Interesting fact about turning 50: Things change surprisingly fast.
For example, everything's just a tad bit ... drier. My hair, skin, eyes and, umm, other places, too.
When doing research about living a healthy life over 50, I had the opportunity to pick the brains of some of the best skin care experts in the country, including Dr. Patricia Wexler and Dr. Doris Day. Both said quite simply that the keys to great skin are: exfoliate, moisturize and protect.
There are an overwhelming amount of products on the market that could handle these tasks, in different price ranges. Not one who likes to spend money unnecessarily, I managed to ply a few very inexpensive beauty secrets out of these brilliant doctors, many of which are mentioned in the chapter on skin care in "The Best of Everything After 50: The Experts Guide to Style, Sex, Health, Money and More," the book I wrote when I hit 50 to help me enter this new phase of life with health, energy and style.
One of the best tips came from Carmindy, makeup expert and star of TLC's "What Not to Wear," who insisted that the most effective way to exfoliate skin (face and body) is with white sugar. Don't put it IN your body, she said. Put it ON your body! And, guess what? It works. Just be extra gentle when using it on your face.
My favorite beauty "secret" (which sure wasn't a secret to the ancient Greeks or my grandmother) is using olive oil on just about every part of your body, inside and out.
Olive oil has been used for thousands of years in Mediterranean cultures. Ancient Greeks knew of its power to heal wounds, and eventually they used it to light oil lamps, for cooking, and for beauty.
While doing research for my book, I did a lot of experimenting with countless products, until I eventually narrowed down my list. On the top is olive oil.
Here are some of the reasons why olive oil is the "liquid gold" we should all have in our kitchens, bathrooms and medicine chests:
On the body: Buy a plastic squeeze bottle (the kind you find in old-fashioned diners that hold ketchup) and fill with the finest extra-virgin olive oil you can find. Add a few drops of lavender oil for fragrance, and keep in your bathroom. Here's what you can do with it:
- Dry Skin: After exfoliating your body with white sugar on a wash cloth (in the shower, take a little olive oil (infused with a few drops of lavender, if you wish) and gently massage it all over your body. Result? Skin like velvet. If your facial skin is feeling especially dry, take one drop of olive oil in your hands, and very gently tap it all over your face, making sure it doesn't look slick. Take a tissue and blot your skin just a little. You'll have skin that's soft and moist, but not greasy.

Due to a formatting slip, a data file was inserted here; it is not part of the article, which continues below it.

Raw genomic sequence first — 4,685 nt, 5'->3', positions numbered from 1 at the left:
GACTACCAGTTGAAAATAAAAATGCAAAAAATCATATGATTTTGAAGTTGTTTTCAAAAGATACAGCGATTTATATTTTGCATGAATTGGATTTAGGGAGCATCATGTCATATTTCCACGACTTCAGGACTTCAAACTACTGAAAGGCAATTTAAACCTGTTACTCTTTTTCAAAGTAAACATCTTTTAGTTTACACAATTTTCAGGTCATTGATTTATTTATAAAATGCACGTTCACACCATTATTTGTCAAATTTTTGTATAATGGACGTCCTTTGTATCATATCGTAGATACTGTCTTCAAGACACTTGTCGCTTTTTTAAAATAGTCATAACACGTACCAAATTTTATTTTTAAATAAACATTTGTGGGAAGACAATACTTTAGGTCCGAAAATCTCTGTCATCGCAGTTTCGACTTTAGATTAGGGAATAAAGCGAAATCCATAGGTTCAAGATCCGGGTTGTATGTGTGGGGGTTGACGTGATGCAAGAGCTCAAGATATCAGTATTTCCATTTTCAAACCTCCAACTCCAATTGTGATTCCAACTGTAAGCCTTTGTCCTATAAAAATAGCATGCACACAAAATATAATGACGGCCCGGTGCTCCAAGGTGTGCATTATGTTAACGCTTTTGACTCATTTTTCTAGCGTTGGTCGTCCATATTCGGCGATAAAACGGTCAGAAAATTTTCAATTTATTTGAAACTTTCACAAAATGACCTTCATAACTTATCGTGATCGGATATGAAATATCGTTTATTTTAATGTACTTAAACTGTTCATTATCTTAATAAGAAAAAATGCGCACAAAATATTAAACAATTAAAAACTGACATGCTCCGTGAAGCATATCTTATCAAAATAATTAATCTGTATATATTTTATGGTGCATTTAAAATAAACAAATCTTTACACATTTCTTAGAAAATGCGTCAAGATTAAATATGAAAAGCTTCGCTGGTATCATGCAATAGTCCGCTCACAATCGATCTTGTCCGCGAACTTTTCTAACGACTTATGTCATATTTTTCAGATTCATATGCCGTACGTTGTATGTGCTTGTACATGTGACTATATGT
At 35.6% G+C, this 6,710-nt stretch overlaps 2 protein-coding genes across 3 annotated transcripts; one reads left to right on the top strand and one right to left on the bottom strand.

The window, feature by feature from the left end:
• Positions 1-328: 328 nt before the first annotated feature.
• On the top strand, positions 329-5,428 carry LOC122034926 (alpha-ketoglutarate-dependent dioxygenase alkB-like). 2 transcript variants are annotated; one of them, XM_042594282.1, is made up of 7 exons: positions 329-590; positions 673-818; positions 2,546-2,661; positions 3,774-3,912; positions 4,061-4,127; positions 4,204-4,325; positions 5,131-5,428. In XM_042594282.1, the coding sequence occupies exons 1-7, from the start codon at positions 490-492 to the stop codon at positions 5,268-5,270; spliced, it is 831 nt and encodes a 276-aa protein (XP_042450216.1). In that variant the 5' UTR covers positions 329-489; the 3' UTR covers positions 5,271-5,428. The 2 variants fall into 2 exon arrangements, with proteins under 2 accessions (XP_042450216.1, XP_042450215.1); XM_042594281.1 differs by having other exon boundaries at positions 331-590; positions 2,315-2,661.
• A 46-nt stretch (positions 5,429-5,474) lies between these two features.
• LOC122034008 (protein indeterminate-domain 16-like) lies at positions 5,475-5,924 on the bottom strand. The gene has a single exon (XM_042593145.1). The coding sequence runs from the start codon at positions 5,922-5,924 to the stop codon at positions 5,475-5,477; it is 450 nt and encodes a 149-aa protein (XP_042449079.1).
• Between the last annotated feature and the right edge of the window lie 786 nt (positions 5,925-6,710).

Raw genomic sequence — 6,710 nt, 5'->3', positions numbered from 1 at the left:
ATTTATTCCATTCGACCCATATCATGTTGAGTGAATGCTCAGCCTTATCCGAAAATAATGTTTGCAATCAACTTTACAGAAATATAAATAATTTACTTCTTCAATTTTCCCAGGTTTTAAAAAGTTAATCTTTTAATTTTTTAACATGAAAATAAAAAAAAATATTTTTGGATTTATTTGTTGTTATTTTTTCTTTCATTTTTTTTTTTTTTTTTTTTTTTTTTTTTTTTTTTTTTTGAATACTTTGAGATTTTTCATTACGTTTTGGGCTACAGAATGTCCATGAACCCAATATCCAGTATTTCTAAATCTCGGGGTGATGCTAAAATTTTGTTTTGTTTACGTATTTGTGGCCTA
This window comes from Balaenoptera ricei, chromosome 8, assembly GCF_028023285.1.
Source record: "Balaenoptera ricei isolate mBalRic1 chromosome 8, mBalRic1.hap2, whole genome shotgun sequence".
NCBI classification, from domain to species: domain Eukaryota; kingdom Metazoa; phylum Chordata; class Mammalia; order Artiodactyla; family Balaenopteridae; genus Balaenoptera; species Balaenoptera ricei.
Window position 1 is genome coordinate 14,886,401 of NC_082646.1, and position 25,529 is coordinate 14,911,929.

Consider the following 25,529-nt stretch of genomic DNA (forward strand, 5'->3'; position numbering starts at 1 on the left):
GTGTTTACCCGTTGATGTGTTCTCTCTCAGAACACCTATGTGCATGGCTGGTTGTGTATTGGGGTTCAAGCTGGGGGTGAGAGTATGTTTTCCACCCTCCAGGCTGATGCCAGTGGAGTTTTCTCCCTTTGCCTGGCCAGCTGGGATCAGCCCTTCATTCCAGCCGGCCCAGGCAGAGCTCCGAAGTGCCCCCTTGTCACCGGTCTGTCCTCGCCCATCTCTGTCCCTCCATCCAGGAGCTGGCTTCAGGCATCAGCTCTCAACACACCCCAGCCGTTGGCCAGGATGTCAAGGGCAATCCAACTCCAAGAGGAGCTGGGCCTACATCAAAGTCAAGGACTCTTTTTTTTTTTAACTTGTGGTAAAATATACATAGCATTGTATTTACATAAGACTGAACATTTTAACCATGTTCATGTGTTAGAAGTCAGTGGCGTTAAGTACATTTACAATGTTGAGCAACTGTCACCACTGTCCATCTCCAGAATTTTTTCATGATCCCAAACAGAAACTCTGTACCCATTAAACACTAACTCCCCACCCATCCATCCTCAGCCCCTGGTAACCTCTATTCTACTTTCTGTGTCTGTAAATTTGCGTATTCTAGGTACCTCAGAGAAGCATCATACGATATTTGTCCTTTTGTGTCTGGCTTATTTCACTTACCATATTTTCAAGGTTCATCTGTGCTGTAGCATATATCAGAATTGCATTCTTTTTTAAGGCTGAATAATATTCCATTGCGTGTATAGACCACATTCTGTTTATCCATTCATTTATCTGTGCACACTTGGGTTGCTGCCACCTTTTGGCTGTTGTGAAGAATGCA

- Cuticles: Soak your nails in a little tray of olive oil. This will soften cuticles, making them easier to push during a manicure. Avoid cutting cuticles as that could cause infection or irritation.
In the Body: Keep an excellent bottle of extra-virgin olive oil in your kitchen for good health, as well as for cooking. Here's why:
- Weight Loss: Many people, especially from the Mediterranean, drink ¼ cup of extra virgin olive oil every morning, followed by a small glass of warm water mixed with fresh lemon juice. This helps to cleanse the body, and jump-start the system. Women I met in Israel swear that drinking the olive oil each morning keeps hunger pangs away and has helped with weight loss and maintenance.
What olive oil should you buy? Definitely extra-virgin olive oil, although it isn't always easy to know if you're getting extra virgin, even if it says so on the label. (Note: olive oils that list "olive oil," "pure" or "light" do not contain oleocanthal. It, like other phenolics, is removed during the refining process. It must say "extra virgin olive oil" on the label.) Only extra virgin olive oil contains the all-important oleocanthal.
So how can you tell which of the extra virgin olive oils have lots of oleocanthal? The gold standard test is taste and your physical reaction to it. Many health experts believe that extra virgin olive oil that contains oleocanthal, a distinguishing chemical characteristic of fresh-pressed olive oil, will be extra peppery and will make you want to cough. A recent article compared the reaction one has to ingesting extra virgin olive oil with oleocanthal to swallowing ibuprofen. This unique sensation and the accompanying 'cough' are regarded among connoisseurs as indicators of high quality olive oil. If the one you are using is peppery then almost certainly you are getting a liberal dose of oleocanthal in your everyday diet.
What are some of the best uses of olive oil you've come across?
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Sometimes the best solutions are often the simplest ones, and the least expensive. For more information about living your best life after 50 visit www.bestofeverythingafter50.com. Staying connected is a powerful tool. "Friend" me on Facebook, and "Tweet" me on Twitter (BGrufferman). Stay in touch, and be well!
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